View from the Pew
Many roads exist on way to spirituality
Stories and pictures of people attempting to revive that old-time religion made the news this week.
About two dozen believers serious about their roots, proud of their culture, tried to relive their history. They draped themselves in togas and congregated at a formerly sacred site in a formerly holy season to sing and dance and chant homage to old gods.
Makahiki season, 21st century style? Nope. But the self-proclaimed Greek pagans who honored Zeus at an Athens temple do have some things in common with Hawaiians who have revived the practice of giving reverence to the god Lono at Makua Valley and elsewhere.
Some of it is just the liberating fun -- oops, make that the serious religious ritual -- of dressing up in retro robes. For those Greeks to bare their knees and shoulders was no doubt a bigger deal than Hawaiians donning kikepa and pa'u, which are standard gear for activist demonstrations and Hawaiian society processions.
A step back to the past is also a way to define yourself as different and special in the midst of the globalized, homogenized population. The little band of Greeks cherish the glorious time when Greece was the center of philosophy and learning, its scholars and authors quoted to this day, its language still in use in science and medicine. Hawaiian culture did not have that timeless global impact, but there is the same longing to be "the way we were" before outside influences tainted the purity.
Defiance in the face of perceived oppression is another common thread. Nothing imposes the mantle of sacredness on a crumbling ruin or an expanse of land so definitely as having authority forbid you access. Nothing turns an imagined song and dance into divine liturgy so fast as having orthodoxy police ban it.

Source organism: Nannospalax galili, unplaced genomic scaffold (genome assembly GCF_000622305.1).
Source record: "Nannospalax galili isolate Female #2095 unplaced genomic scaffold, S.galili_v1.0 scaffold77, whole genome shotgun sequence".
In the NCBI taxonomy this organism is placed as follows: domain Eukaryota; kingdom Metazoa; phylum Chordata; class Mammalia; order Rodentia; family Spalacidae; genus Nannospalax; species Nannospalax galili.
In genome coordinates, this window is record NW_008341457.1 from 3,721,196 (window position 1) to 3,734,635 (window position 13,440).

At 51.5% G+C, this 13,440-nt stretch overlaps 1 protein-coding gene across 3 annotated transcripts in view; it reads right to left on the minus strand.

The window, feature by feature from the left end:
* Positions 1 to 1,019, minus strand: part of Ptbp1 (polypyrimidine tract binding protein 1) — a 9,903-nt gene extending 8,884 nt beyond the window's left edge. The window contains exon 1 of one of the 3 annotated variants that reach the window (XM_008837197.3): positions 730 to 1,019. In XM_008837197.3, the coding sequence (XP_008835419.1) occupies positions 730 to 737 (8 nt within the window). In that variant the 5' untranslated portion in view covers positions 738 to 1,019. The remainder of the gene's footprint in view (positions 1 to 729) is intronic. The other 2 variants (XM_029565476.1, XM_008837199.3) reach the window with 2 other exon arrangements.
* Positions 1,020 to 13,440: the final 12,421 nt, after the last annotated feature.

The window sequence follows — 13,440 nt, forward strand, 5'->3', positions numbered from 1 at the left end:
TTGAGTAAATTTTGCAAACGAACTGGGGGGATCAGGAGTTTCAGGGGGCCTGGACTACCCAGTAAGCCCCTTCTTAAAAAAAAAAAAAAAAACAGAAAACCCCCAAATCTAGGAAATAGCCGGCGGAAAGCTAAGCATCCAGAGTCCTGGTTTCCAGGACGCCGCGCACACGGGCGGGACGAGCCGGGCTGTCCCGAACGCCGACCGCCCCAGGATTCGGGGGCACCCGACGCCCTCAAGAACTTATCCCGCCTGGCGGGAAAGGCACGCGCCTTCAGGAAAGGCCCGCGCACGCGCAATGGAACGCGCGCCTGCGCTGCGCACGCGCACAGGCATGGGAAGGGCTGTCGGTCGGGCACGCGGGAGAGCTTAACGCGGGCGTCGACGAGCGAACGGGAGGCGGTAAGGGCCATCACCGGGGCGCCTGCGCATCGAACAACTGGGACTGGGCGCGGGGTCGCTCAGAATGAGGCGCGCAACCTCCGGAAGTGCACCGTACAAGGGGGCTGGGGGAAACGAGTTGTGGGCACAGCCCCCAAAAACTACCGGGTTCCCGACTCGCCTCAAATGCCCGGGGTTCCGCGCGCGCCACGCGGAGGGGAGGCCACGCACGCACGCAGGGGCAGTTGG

It was only 187 years ago that Hawaiian pagans began converting in droves to the new religion of Christian missionaries. According to history, they had already turned from old forms such as kapu bans and were choosing Western models of law and commerce. It wasn't forbidden to gather at a heiau, but there was the pressure of civilized society to conform.
Christianity also put an end to the pagan religion of Greece, although its stories were nevertheless immortalized in literature and art for centuries. It was done in the totalitarian way of conquerors. Soon after the Roman Emperor Constantine converted to Christianity, the empire banned pagan practices, and that included the Olympic games.
The modern Greeks face similar intolerance 1,800 years later. There is one true church in Greece, and its influence is intertwined in the government and laws. Ninety-five percent of the people are at least nominal members of the Greek Orthodox Church. The church frowns on unorthodox versions of religion.
The quaint little expression of religion in another country is grounds to appreciate what freedom of religion means in the United States. It has not always been true, but for now, in the 21th century, there is no orthodoxy police with power. Believers of an incredible array can do their drumming, dancing, hallelujah shouting or "aum" chanting without interference. They can wait in the desert for harmonic convergence or climb a mountaintop for enlightenment or travel abroad for whatever pilgrimage experience rings their spiritual bells.
Oh, our society has its bigots who condemn believers who wear drapery or beanies or veils, who call God by different names, who make an unholy noise in their bell-ringing street ministry, whose church has a funny-looking steeple. The intolerance of the majority must not be allowed to prevail. Challenge the bigots on their podiums and pulpits.
As for those who believe that theirs is the one, true God, who wants all souls in the same fold, it would be helpful to read the subtext in their scriptures. He didn't say force the flock into pens; he said teach, lead and love them.
Jesus told his followers that "my Father's house has many mansions." Does anyone else wonder if one of those mansions might not be on Mount Olympus?